Licorice is a weedy plant: it grows spontaneously along the fortieth parallel, between Spain and Eastern China. According to the British Encyclopedia, the world's best production area is in Calabria. This is why, during the 17th century, the region becomes a point of reference of the licorice route: thanks to its purity, the long licorice roots are in highly demand as a remedy against respiratory diseases and a flavoring for medicines and beverages all over the world. England and Germany send scientific expeditions to study the plant closely in an attempt to reproduce it at home, and the Calabrian licorice becomes the most imitated world-wide, at least until the 19th century, when the industry almost collapses. In this period, Americans discover that the "black powder" is great for flavoring chewing tobacco: they need large quantities and make an agreement with British company MacAndrews & Forbes: they open huge plantations in Turkey, lowering the product quality and saturating the market: Calabrian licorice cannot cope the competition and faulters. Only the Amarelli family is strong enough to resist: under the leadership of Domenico Amarelli, the company expands up to Great Britain and then, in 1907, Nicola takes on a deep modernization: he acquires a futuristic steam boiler to prepare the licorice paste and extract the juice, thus moving from the artisanal to the industrial process. In 1919 he launches the first metal cases, meant to preserve the licorice taste, and embellishes them with an Art deco touch. Today the company, at its thirteenth generation, preserves the traditional manufacturing process, while adapting it to the most modern standards. The roots are powdered to extract the juice and turn it into a dense, fragrant paste. A mastro liquiriziaio (chief-licorice worker) personally supervises the cooking phase, establishing the exact moment when the dough is ready to be transferred to the molds. The result are black and sparkling gourmet jewels capable of encompassing the deepest essence of the Region.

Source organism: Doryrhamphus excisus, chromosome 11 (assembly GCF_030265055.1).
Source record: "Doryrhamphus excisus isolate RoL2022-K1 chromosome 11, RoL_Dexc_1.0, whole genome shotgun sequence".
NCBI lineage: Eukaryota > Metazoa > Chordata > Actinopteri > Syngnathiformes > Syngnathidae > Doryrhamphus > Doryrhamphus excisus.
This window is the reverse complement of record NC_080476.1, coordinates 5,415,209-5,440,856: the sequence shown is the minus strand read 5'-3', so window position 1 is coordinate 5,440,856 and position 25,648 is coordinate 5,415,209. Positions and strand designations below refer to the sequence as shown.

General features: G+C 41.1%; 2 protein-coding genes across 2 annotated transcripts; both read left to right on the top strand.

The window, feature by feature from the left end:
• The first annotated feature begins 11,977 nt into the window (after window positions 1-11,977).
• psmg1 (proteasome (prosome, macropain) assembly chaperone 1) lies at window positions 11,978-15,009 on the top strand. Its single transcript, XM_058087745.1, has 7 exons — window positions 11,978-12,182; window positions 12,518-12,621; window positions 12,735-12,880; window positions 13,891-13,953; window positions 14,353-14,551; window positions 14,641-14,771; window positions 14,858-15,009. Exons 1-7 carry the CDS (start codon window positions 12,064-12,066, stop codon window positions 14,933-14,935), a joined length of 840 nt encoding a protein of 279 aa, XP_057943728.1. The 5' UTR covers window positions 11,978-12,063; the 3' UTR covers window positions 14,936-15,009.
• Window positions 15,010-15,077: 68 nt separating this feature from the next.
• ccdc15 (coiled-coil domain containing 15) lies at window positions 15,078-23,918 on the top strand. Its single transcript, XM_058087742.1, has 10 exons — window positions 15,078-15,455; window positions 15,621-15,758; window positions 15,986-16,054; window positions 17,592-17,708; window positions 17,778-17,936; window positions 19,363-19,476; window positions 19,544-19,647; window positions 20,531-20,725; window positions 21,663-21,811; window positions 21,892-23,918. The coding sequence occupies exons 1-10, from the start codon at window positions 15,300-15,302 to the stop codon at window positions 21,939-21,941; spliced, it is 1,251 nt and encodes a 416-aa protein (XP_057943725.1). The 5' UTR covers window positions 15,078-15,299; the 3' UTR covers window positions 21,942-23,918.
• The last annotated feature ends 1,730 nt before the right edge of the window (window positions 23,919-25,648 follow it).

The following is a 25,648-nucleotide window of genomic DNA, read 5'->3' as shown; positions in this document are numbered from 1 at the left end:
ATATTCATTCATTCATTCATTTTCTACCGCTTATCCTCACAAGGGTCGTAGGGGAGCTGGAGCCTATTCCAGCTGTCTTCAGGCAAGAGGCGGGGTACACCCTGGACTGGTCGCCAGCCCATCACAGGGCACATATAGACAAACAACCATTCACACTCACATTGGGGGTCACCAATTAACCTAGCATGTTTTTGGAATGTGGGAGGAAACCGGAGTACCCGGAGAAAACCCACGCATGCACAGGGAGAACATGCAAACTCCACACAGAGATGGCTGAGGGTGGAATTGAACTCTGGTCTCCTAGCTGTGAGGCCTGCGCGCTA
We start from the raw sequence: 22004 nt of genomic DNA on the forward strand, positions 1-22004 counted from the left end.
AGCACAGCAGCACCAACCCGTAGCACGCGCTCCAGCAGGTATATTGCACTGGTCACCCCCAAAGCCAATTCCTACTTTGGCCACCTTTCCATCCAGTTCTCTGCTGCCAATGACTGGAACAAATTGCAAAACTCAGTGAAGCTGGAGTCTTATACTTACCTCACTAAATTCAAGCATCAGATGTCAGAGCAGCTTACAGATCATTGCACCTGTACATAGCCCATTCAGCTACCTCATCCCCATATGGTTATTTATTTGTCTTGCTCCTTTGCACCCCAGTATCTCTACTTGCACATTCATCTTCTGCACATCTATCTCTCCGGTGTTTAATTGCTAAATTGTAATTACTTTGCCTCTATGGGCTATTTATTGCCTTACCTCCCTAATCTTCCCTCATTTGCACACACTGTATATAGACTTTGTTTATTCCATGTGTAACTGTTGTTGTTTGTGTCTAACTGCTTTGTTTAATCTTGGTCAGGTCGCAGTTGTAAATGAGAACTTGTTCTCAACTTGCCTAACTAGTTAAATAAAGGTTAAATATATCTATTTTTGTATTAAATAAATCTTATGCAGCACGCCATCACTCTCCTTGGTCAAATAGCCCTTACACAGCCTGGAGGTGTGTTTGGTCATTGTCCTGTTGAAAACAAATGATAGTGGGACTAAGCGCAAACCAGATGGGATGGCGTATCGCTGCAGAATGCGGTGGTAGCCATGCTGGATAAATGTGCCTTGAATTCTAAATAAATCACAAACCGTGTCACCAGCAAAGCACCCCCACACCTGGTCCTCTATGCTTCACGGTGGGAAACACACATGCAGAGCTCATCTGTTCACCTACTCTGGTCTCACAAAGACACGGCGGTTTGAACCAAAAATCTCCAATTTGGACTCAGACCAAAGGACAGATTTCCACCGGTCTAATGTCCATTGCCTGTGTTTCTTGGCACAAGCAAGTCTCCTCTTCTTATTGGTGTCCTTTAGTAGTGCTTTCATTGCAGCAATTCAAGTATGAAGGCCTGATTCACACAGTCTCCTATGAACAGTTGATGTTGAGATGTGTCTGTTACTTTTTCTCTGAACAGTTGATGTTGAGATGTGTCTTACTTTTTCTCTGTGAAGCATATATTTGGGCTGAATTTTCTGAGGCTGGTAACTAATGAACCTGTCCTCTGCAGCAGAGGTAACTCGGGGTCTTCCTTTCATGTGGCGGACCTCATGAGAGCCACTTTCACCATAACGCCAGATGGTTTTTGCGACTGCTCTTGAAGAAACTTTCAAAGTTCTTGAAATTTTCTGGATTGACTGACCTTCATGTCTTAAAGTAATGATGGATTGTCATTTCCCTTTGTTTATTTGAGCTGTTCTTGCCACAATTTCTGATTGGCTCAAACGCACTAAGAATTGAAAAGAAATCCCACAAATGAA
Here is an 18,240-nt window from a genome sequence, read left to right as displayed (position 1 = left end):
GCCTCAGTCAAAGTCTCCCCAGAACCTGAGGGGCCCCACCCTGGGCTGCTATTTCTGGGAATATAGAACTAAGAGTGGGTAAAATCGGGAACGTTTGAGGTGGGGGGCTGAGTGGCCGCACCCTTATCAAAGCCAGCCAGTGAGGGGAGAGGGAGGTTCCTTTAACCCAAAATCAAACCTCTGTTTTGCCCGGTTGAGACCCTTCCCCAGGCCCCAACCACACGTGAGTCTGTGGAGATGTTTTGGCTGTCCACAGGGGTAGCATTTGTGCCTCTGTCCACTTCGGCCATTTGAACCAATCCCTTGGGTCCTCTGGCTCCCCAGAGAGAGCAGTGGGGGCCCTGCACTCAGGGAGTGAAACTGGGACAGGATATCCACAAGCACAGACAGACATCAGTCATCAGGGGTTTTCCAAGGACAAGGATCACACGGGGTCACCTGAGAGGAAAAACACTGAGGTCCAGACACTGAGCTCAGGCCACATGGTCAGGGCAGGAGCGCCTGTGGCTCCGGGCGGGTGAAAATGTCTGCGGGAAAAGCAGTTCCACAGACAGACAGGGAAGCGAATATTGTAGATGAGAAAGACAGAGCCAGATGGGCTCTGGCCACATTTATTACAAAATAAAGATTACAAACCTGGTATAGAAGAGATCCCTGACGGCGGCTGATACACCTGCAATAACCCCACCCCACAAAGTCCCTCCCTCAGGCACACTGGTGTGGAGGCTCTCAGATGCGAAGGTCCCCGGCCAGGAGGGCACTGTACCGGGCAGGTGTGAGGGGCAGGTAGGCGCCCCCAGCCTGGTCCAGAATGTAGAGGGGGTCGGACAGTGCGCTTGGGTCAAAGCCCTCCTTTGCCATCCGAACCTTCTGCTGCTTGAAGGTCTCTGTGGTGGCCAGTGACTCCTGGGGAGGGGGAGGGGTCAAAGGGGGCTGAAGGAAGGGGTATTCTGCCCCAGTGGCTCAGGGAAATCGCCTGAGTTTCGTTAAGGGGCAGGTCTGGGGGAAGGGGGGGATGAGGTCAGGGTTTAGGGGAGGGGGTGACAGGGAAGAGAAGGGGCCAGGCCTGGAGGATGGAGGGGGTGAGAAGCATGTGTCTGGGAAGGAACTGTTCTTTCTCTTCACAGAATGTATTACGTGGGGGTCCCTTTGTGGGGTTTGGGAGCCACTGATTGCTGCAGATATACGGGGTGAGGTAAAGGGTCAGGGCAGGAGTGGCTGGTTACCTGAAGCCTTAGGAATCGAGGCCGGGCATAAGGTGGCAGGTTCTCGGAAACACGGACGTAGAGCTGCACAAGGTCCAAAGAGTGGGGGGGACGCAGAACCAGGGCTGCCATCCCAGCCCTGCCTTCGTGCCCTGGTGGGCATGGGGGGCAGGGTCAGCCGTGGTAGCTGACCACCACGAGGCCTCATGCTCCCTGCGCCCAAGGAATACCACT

Fattobene means well made in Italian. It is an online shop and a platform to archive and sell Italian everyday archetypes that have a long history.
We travel through Italy to discover special and unique items, like art déco soaps and modernist saffron packagings, old time candies and niche farmers' textiles that have been producing the same way for hundreds of years.
We want to create a place where people can relax and read interesting stories about objects that are difficult to find anywhere else.
The result is a cutting edge collection of timeless items that improve with age and create an atlas of Italian material culture.
Fattobene is curated by Anna Lagorio, journalist, and Alex Carnevali, photographer.
Visual identity and web design by AV.
If you have questions, want to suggest new items or simply say hello, please send an email to firstname.lastname@example.org
If you are a journalist, you can download our presskit here or write us at email@example.com
Go to the shop now: http://shop.fatto-bene.com/